Though an overwhelming majority of white Americans support the Development, Relief, and Education for Alien Minors (DREAM) Act, many of those same people are in favor of other policies that harm DREAMers and their families, immigration policy expert Yalidy Matos said Wednesday.
As an assistant professor of political science and Latino and Caribbean studies at Rutgers University–New Brunswick, Matos studies the racialized nature of past and present U.S. immigration policies. During a topical lecture the 2021 Annual Meeting of the American Association for the Advancement of Science, she proposed that by ignoring structural inequality and placing a high value on individualism, white Americans can perform the mental gymnastics necessary to support the DREAM Act and punitive immigration policies simultaneously.
“It is completely possible for white Americans to hold two seemingly contradictory sets of values, norms or concepts in their head,” Matos said. “After the events at the Capitol on January 6, I would argue that it is imperative to examine and analyze this topic. Not just on immigration, but a host of policy issues that continue to be detrimental to our country.”
Introduced by U.S. Senators Dick Durbin and Orrin Hatch in 2001, the DREAM Act would offer a path to legal residency for certain undocumented immigrants who entered the country as minors. Over the past 20 years, studies have highlighted widespread support for the bill across racial and party lines. Matos’s own analysis of 2018 survey data showed that 73% of white Americans support the proposed legislation.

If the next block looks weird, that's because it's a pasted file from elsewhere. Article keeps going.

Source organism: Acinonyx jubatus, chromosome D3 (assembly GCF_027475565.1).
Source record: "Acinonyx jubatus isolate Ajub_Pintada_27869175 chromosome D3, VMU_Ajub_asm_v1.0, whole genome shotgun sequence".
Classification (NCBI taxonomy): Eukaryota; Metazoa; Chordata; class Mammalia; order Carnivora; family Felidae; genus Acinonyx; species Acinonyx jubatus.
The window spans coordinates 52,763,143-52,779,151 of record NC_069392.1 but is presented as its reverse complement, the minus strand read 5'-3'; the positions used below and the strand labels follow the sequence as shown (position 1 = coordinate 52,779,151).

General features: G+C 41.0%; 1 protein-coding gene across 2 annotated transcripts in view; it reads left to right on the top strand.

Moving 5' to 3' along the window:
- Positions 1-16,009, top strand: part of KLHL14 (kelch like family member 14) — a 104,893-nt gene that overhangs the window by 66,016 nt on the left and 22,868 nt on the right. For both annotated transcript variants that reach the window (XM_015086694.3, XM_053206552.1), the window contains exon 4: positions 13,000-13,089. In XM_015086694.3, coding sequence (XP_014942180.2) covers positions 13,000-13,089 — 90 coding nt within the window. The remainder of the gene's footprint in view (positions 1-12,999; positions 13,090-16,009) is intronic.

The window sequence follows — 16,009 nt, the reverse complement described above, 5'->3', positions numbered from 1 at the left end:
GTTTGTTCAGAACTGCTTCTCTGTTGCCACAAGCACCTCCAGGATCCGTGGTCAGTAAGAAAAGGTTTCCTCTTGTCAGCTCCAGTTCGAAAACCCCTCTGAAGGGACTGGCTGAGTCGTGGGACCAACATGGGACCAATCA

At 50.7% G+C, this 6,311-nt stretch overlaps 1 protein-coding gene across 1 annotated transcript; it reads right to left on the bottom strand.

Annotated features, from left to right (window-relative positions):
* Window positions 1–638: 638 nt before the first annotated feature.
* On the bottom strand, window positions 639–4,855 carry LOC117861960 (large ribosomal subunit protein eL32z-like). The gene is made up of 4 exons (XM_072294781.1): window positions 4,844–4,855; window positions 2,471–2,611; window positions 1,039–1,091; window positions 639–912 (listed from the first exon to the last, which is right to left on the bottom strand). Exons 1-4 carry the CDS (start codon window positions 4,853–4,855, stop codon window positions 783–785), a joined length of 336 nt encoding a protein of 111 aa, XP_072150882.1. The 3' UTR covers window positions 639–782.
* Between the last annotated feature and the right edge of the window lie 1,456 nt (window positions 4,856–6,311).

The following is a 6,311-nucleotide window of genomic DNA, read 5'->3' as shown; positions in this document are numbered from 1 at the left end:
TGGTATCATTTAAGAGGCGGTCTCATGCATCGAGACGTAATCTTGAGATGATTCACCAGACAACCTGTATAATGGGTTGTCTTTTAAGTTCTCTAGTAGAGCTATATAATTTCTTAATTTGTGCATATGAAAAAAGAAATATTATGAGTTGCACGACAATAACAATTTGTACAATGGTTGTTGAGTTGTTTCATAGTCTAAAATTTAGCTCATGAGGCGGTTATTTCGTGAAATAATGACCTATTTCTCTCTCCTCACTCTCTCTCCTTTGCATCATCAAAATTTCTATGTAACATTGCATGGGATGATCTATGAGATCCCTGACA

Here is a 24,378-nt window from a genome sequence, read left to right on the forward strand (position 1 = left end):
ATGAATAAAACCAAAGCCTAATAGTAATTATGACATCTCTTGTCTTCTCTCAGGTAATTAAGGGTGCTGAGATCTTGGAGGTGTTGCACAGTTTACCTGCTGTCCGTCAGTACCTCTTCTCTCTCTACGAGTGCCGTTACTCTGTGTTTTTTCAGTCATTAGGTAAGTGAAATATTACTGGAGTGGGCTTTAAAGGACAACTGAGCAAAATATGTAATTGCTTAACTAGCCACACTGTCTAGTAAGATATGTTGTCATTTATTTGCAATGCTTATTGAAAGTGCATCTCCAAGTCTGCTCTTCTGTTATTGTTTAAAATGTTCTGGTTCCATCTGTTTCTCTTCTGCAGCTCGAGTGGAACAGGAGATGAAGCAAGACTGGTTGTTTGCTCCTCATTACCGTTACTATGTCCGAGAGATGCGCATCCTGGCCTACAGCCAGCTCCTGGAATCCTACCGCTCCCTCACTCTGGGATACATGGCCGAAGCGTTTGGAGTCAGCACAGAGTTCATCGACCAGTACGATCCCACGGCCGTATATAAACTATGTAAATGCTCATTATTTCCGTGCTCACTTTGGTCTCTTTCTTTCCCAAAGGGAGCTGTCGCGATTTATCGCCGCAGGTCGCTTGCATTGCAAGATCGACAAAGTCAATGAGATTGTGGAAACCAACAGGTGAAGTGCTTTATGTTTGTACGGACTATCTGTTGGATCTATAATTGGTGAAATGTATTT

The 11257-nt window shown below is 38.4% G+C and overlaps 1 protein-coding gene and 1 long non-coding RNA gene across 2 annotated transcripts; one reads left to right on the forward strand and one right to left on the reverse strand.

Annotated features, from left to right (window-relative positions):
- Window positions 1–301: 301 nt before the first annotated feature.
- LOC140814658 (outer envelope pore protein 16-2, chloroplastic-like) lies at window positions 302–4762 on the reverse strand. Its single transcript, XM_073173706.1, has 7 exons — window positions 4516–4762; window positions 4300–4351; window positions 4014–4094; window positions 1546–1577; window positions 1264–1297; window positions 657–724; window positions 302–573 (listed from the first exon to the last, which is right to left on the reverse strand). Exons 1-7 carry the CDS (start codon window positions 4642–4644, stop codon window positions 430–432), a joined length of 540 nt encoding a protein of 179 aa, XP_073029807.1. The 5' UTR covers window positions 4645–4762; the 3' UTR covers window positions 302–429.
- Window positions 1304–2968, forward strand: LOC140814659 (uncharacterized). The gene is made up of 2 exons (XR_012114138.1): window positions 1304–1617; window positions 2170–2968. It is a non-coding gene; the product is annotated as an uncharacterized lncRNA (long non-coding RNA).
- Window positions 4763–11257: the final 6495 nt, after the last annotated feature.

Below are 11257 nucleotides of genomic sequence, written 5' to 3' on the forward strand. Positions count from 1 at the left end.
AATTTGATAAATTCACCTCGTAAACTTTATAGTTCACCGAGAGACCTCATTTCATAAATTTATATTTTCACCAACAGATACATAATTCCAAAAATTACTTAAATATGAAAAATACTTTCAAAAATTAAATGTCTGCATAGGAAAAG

However, academics have ignored the fact that many of those same people back other immigration policies that are more restrictive, Matos said. Her study showed that, of the white Americans who support the DREAM Act, 48% are in favor of police having the ability to check the immigration status of anyone they deem reasonably suspicious. Additionally, 38% are in favor of fiscal punishments for sanctuary policies, whereby the federal government withholds funds from any local police department that does not comply with federal immigration enforcement.
Matos argues that these seemingly contradictory stances stem from the DREAM Act’s framing of those it rewards as thoroughly American in their values. Believing that structural inequality does not exist and that solid work ethic is the key to success, some white Americans can justify welcoming DREAMers — who must attend college or serve in the military in order to receive permanent residency — while remaining hostile to other immigrants.
“Support for the DREAM Act serves as a doubling down on the values motivating racial resentment: individualism, self-reliance, hard work, obedience and discipline, all of which should be rewarded,” Matos said. “White Americans use egalitarianism to reconcile cognitive dissonance.”
“My findings have broad implications for the welfare of immigrants, the future of immigration politics and American politics,” she added. “Understanding white public opinion and political behavior matters for this moment, and it matters for our society.”